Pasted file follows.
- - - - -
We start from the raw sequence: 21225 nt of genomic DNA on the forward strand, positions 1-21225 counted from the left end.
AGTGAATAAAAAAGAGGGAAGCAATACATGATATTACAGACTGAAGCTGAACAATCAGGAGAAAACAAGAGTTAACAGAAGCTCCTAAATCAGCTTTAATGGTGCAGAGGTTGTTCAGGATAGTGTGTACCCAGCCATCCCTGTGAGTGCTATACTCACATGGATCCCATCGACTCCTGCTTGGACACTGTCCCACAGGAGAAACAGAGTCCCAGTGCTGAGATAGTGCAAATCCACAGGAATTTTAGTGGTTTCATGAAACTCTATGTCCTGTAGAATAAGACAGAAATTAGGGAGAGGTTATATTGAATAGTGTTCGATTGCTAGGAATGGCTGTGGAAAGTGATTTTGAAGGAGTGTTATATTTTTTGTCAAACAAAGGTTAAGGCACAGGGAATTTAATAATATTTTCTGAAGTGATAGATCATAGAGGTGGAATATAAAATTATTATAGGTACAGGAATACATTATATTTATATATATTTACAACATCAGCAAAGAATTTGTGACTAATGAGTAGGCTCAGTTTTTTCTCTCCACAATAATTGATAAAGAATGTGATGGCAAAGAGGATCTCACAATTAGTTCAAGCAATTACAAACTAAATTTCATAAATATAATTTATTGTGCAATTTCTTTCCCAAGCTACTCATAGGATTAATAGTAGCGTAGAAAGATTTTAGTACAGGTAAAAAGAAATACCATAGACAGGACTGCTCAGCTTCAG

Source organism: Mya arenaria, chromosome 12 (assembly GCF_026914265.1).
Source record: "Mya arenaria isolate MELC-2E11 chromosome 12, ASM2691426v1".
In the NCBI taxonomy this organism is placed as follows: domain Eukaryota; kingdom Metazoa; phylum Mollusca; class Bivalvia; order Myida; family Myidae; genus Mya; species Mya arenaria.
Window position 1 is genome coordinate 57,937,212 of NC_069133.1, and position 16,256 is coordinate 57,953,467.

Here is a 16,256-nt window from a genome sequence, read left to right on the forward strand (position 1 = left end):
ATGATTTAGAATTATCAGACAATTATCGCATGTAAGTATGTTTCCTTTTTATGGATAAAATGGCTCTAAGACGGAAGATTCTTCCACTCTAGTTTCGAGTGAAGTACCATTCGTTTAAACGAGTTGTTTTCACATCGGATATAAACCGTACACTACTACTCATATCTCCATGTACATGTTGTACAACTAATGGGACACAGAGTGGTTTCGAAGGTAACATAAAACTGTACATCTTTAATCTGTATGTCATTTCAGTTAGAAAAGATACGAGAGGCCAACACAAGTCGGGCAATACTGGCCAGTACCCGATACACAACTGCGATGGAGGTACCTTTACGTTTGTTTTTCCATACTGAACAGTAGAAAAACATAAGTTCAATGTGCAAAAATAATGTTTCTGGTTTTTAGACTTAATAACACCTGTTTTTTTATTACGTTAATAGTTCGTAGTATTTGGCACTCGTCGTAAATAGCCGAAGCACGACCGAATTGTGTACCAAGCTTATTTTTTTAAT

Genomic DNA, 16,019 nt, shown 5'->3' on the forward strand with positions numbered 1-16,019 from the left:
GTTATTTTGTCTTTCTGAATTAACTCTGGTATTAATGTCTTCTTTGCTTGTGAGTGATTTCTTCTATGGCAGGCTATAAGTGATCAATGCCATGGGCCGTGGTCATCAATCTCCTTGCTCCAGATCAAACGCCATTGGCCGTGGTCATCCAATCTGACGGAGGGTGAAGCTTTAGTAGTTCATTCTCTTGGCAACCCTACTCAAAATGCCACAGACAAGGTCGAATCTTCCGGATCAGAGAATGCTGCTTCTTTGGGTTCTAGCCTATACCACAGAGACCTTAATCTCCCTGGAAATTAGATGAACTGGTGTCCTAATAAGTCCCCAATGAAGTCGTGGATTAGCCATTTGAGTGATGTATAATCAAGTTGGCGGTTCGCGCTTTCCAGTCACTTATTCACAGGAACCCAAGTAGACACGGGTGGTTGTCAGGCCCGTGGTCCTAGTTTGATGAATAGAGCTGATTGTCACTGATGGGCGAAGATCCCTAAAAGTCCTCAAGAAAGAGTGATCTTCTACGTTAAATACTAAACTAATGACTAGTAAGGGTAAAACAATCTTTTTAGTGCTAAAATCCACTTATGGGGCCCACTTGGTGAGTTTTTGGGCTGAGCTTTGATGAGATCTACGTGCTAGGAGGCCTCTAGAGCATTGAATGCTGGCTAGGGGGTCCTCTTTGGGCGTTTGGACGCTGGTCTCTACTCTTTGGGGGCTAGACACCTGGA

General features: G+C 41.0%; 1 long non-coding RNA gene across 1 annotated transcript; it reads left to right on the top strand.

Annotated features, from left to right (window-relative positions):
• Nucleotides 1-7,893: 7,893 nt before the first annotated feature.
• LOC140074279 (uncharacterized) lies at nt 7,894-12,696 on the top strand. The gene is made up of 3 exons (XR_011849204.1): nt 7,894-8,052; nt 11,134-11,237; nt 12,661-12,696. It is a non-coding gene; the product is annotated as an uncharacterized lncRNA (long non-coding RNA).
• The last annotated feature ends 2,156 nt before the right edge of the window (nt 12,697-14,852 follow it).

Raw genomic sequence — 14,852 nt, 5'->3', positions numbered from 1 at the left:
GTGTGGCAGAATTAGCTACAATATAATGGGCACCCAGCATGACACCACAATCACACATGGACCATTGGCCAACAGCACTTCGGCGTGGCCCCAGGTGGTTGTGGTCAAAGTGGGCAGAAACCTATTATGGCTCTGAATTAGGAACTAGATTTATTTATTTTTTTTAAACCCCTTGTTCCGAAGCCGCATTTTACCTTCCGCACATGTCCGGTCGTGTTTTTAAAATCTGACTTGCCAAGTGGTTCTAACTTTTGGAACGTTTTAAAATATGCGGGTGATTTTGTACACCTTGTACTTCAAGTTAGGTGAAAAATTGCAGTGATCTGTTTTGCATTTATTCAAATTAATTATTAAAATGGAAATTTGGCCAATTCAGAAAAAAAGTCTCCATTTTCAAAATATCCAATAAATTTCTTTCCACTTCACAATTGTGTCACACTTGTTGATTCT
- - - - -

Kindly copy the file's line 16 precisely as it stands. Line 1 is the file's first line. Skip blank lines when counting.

Raw genomic sequence — 14,852 nt, 5'->3', positions numbered from 1 at the left: